I've mentioned a few times that most of my wood projects are one-offs. This keeps things interesting and new. But I do often finish a project with a dozen ideas of how I would do it differently next time. This happened with my pizza peel - a purpose built tool that I never expected to build again. But when my parents' reactions to it were so strong, I seized the opportunity to try some of those ideas. Since I never wrote here about my own pizza peel, let's make this post a tribute to refinement.
What I consider the smallest difference, is also the one that's hardest to see in the photos: these are completely different sizes. The original is almost 16 inches (40cm) wide, while the refined gift is only about 12 inches (30cm) wide. Perhaps more obvious is that the original is wider than it is long, while the gift is closer to square. I built the original to the dimensions of my own, rectangular pizza stone. It works for me, but I think most people, including my mother, have a round pizza stone. I also lengthened the handle a bit. My relatively short handle (8-ish inches, or 20cm) works for my reach, but I think most people prefer to have a bit more space between their hands and the hot oven (14-ish inches, or 35cm, on the gift).
More obvious is that the striping on the paddle is completely different. My original peel features two large book-matched maple planks. Maybe it was Chris's, "A guitar-shaped pizza peel, right?" comment that had me thinking in this direction. Looking at it hanging on my wall, the wide pale rectangles surrounded by darker-colored strips look just a little unbalanced. I was saved from making the same choice on Mom's gift by the fact that I didn't have another piece of maple large enough. Instead, it's several strips of "similar" widths. If I recall correctly, the maple (light color) is twice the width of the white oak (darker brown color), with the cherry (copper color) being halfway in between. Not only does this provide a better visual balance across the paddle, it also better balances the paddle with the busier braid in handle.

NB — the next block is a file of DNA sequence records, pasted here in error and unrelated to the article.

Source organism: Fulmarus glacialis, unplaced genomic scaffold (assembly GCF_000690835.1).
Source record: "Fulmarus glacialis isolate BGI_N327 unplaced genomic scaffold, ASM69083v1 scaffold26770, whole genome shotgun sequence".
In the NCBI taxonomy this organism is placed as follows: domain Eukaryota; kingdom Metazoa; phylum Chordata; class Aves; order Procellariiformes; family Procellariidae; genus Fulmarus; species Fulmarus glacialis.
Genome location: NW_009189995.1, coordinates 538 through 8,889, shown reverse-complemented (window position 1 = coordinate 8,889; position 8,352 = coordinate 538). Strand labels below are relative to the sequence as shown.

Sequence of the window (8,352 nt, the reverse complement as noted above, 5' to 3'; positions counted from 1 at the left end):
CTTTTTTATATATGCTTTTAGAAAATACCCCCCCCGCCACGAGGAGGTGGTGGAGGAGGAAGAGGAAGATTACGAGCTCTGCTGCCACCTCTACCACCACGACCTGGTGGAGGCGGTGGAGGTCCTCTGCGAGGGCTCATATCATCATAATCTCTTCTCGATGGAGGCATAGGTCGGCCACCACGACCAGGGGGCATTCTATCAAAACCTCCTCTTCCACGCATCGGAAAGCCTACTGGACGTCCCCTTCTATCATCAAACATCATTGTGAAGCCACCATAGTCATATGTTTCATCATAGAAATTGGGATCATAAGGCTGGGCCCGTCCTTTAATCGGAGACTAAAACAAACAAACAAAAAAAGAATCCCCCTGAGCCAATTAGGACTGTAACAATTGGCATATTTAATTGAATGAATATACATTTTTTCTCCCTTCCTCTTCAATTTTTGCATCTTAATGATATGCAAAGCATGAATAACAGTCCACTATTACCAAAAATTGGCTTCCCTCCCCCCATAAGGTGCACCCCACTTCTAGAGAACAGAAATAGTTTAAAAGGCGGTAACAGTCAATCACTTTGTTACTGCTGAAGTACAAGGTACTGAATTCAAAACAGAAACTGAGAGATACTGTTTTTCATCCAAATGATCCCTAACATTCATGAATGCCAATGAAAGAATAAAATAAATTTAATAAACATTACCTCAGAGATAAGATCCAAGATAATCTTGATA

The braid is exactly the same, but applied completely differently. I had wanted to orient the braid in the original in the direction I did in the gift. But, between mistakes in cut lengths and worries that I needed the cross-grain connection to strengthen the transition from the center oak strip to the maple wings, I installed it in reverse. I like both orientations, now that I have seen each. But I also think that the straight-across at the paddle-end of the handle would not have worked as well with the gift orientation. It would have left more small braid sections hanging out alone, without surrounding braid.
I do like the rounded end better. It was a little wild to make. While making the guitar-shaped pizza peel, I figured out an easy way to make an even curve, for the sound-hole inlay. I drove a nail through a bit of plywood, then clipped it down to a small point protruding only 1/16th inch (2mm) above the surface. This point worked as a pivot, allowing me to rotate the piece against a moving sanding disc. That also worked for the initial shape here. Then I kicked it up a notch: by mounting the plywood on the 45º edge of a rafter square, I could swing the piece back and forth to get an even bevel along the curved edge. Creating this bevel first, even with its complicated shape, was so much easier than my choice to add the straight bevel after attaching the braid to the original peel. Tiny gouges where my chisel slipped into the paddle of the original are still visible.